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LINDA WERTHEIMER, HOST:

In New York's Garment District, in the 1950s at Morgen's Restaurant, you were greeted at the door by a perfectly powdered, beautifully dressed blonde woman who smilingly showed you to your table and handed over a menu. That hostess, Audrey Elaine Morgen Volk, is at the center of her daughter Patricia's new memoir, "Shocked: My Mother, Schiaparelli, And Me."

NPR special correspondent Susan Stamberg says it's a hilarious and sometimes scary reminder of '50s womanhood and mother-daughter duels and duets.

SUSAN STAMBERG, BYLINE: In "Shocked," Patricia Volk says two vivid women helped her move into adulthood. One was the iconoclastic fashion designer Elsa Schiaparelli. The other was her mother Audrey Volk - loving, difficult, an icy stunner. Patty Volk's father thought Audrey was the most beautiful woman in the world.

(SOUNDBITE OF MUSIC)

STAMBERG: Every year on her birthday, he gave his wife the same present, a bottle of perfume called Shocking.

PATRICIA VOLK: Made by Elsa Schiaparelli and he would make the gift wrap himself. Out of as many hundred dollar bills as it took to get the job done.

STAMBERG: Hundred dollar bills, did you say?

VOLK: Hundred dollar bills.

STAMBERG: So the perfume was one connection between Audrey, her daughter Patty, and Italian clothing designer Elsa Schiaparelli - Schiap to her friends, a big fashion star in the 1930s.

Dilys Blum, who curated a Schiap show at the Philadelphia Museum of Art, says there's at least one other connection. Blum describes Schiap's personality.

DILYS BLUM: Yeah, she knew what she wanted and she knew how to manipulate people.

STAMBERG: Audrey Morgan Volk was like that too. Audrey wanted perfection and she knew how to achieve it.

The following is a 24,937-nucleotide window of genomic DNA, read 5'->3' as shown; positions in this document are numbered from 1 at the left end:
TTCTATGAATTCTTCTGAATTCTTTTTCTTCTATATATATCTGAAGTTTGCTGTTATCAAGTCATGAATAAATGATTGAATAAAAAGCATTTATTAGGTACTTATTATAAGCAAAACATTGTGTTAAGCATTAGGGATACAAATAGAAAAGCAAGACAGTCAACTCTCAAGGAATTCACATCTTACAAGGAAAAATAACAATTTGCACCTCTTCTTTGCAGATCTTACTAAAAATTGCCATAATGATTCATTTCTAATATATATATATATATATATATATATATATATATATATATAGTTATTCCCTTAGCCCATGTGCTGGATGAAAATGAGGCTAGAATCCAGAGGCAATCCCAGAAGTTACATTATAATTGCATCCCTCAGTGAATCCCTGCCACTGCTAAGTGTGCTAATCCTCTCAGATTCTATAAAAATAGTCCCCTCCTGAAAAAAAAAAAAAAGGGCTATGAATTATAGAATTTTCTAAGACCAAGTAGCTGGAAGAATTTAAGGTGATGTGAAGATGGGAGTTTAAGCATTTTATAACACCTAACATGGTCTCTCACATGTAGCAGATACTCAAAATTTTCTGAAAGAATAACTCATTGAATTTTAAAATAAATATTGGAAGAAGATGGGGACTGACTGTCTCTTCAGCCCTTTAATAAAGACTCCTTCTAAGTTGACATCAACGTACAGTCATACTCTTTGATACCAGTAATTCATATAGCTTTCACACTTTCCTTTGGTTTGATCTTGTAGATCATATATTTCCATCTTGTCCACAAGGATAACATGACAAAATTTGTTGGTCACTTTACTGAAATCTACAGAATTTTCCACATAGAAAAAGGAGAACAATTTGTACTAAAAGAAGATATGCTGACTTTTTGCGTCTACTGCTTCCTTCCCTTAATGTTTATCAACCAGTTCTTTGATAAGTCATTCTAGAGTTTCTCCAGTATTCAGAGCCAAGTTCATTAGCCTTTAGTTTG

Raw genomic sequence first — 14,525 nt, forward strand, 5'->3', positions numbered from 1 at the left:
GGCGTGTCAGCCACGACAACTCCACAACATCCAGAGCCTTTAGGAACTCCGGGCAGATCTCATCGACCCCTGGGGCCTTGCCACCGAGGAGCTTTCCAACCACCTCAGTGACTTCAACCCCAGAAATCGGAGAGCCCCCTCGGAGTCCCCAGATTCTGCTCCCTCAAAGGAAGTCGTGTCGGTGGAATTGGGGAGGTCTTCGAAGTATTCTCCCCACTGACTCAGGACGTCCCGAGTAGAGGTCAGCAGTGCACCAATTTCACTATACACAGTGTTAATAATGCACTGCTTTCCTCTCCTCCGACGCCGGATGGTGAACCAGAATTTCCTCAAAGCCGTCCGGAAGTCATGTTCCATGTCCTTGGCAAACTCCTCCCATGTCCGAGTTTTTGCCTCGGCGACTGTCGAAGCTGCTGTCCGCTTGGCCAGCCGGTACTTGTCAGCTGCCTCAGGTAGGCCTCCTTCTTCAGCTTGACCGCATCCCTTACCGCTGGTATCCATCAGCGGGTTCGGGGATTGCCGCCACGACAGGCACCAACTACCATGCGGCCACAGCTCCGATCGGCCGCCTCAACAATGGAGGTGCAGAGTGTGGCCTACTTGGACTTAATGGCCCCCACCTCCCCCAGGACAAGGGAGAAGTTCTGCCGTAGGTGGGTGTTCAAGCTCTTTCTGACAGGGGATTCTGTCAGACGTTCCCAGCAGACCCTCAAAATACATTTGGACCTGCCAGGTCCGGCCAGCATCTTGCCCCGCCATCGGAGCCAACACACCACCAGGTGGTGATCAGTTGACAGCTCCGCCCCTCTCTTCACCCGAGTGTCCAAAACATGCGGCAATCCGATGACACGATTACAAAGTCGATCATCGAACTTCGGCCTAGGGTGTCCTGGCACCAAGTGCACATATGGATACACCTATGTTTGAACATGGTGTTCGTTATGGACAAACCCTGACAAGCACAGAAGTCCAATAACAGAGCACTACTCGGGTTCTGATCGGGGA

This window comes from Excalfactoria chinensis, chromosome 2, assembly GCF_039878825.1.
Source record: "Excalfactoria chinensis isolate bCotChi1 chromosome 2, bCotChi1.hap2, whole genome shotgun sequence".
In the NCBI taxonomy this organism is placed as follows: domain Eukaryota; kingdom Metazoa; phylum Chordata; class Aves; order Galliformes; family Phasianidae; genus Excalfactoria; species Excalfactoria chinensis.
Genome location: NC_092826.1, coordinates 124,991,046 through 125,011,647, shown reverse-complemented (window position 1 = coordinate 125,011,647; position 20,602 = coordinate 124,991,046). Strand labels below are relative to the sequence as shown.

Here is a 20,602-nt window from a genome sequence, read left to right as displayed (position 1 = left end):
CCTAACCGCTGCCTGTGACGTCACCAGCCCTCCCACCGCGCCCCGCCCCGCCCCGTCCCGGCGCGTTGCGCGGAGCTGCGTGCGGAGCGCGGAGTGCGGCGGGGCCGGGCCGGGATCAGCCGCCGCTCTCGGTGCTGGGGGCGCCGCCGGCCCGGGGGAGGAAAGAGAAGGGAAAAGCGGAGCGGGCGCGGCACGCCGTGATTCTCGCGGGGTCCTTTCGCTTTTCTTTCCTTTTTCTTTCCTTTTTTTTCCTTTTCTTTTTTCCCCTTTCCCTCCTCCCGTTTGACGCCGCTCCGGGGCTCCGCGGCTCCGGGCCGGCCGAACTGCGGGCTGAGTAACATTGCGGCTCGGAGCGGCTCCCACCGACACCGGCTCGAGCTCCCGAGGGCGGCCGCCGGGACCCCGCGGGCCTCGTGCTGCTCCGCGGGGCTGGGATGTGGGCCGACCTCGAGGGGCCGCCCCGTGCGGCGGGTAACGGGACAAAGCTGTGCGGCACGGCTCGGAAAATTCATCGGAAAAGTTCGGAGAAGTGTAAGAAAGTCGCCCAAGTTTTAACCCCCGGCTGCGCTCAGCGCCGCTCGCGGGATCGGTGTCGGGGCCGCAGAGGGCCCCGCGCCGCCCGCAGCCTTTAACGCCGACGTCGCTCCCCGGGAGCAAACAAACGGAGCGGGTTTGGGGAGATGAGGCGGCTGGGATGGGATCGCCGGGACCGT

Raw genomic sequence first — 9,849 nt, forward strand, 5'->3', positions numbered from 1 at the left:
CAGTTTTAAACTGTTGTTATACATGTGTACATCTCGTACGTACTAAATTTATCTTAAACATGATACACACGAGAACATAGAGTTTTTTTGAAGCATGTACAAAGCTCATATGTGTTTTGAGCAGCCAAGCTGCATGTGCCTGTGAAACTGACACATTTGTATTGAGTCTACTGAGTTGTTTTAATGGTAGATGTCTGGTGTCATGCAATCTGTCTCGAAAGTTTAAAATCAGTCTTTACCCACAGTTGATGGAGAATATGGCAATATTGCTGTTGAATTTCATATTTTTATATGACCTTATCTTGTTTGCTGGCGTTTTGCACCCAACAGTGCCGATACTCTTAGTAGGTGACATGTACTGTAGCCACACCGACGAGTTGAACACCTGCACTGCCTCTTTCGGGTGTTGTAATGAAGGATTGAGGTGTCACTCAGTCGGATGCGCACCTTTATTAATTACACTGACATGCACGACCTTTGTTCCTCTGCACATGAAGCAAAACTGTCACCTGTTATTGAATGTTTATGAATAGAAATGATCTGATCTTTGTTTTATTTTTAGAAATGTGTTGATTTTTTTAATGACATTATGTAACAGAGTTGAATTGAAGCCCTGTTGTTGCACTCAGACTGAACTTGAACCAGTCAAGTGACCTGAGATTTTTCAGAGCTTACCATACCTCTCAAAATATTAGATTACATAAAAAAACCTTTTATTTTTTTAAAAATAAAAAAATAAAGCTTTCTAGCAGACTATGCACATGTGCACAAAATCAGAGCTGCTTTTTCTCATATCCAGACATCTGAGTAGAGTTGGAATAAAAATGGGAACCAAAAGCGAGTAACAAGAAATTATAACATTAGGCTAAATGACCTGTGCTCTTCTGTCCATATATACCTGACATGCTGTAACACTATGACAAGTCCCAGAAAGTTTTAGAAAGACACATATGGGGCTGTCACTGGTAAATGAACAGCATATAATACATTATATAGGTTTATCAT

VOLK: She had a vanity table in her bedroom that was entirely constructed of mirrors; even the drawers and the legs, and the stool that she sat on. And on the top there was a triptych of mirrors. And she could look straight ahead and just see herself head on. Or she could glance side to side and see her profile.

STAMBERG: At that vanity table, little Patty Volk watched her beloved mother pin back her hair, dip three fingers into a jar of cold cream, smear the cream on her cheeks, then...

VOLK: She plucks four Kleenexes...

(SOUNDBITE OF TISSUES)

VOLK: ...and tissues off the Pond's. Here she sometimes pauses, meets my eyes in the mirror and says: Never let a man see you with cold cream on your face.

STAMBERG: Then on goes the toner, moisturizer, pancake makeup, rouge, powder, blue eye shadow, black mascara, lipstick - Elizabeth Arden's Sky Blue Pink. Perfection achieved, Audrey sailed off into her day.

Designer Elsa Schiaparelli, on the other hand, was short and imperfect. A series of moles scattered like the Big Dipper down one cheek. But Dilys Blum says that didn't stop Schiap.

BLUM: Anything she was self-conscious about she exploited. I think she brought chic to ugly. You know, she made the most of her minuses.

STAMBERG: Beautiful Audrey Volk was fascinated by Schiaparelli and avidly read her 1954 memoir, "Shocking Life." Young Patty Volk devoured the book and found it transformative.

VOLK: I was absolutely riveted because here was a woman who was very much like my mother. She cared about clothes, she was very strict, she was impatient, she was volatile, and yet she did so much more with her life than I felt my mother expected me to do, and then my mother did with her life. My mother could have been anything.